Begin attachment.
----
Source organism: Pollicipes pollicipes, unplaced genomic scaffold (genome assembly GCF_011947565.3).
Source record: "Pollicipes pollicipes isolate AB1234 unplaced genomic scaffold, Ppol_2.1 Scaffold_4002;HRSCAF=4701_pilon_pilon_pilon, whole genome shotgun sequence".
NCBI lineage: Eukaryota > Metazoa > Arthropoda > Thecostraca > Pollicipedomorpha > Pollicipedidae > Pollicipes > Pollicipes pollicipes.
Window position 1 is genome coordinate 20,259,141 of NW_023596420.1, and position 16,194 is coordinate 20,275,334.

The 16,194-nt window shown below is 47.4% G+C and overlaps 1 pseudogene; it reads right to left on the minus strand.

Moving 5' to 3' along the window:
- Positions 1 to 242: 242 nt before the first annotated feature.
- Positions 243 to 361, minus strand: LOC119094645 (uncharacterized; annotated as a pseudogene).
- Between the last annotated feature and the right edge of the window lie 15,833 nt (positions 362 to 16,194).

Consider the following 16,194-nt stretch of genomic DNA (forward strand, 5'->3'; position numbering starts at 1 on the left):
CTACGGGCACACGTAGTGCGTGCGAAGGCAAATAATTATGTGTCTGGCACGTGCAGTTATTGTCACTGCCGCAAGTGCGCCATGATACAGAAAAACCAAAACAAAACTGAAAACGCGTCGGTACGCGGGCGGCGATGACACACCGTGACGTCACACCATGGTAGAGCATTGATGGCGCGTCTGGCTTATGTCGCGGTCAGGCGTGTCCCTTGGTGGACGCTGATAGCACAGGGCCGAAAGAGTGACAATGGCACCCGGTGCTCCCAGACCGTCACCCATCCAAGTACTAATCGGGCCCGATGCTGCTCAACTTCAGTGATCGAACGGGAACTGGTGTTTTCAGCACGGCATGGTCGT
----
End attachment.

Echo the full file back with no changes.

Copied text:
Source organism: Pollicipes pollicipes, unplaced genomic scaffold (genome assembly GCF_011947565.3).
Source record: "Pollicipes pollicipes isolate AB1234 unplaced genomic scaffold, Ppol_2.1 Scaffold_4002;HRSCAF=4701_pilon_pilon_pilon, whole genome shotgun sequence".
NCBI lineage: Eukaryota > Metazoa > Arthropoda > Thecostraca > Pollicipedomorpha > Pollicipedidae > Pollicipes > Pollicipes pollicipes.
Window position 1 is genome coordinate 20,259,141 of NW_023596420.1, and position 16,194 is coordinate 20,275,334.

The 16,194-nt window shown below is 47.4% G+C and overlaps 1 pseudogene; it reads right to left on the minus strand.

Moving 5' to 3' along the window:
- Positions 1 to 242: 242 nt before the first annotated feature.
- Positions 243 to 361, minus strand: LOC119094645 (uncharacterized; annotated as a pseudogene).
- Between the last annotated feature and the right edge of the window lie 15,833 nt (positions 362 to 16,194).

Consider the following 16,194-nt stretch of genomic DNA (forward strand, 5'->3'; position numbering starts at 1 on the left):
CTACGGGCACACGTAGTGCGTGCGAAGGCAAATAATTATGTGTCTGGCACGTGCAGTTATTGTCACTGCCGCAAGTGCGCCATGATACAGAAAAACCAAAACAAAACTGAAAACGCGTCGGTACGCGGGCGGCGATGACACACCGTGACGTCACACCATGGTAGAGCATTGATGGCGCGTCTGGCTTATGTCGCGGTCAGGCGTGTCCCTTGGTGGACGCTGATAGCACAGGGCCGAAAGAGTGACAATGGCACCCGGTGCTCCCAGACCGTCACCCATCCAAGTACTAATCGGGCCCGATGCTGCTCAACTTCAGTGATCGAACGGGAACTGGTGTTTTCAGCACGGCATGGTCGT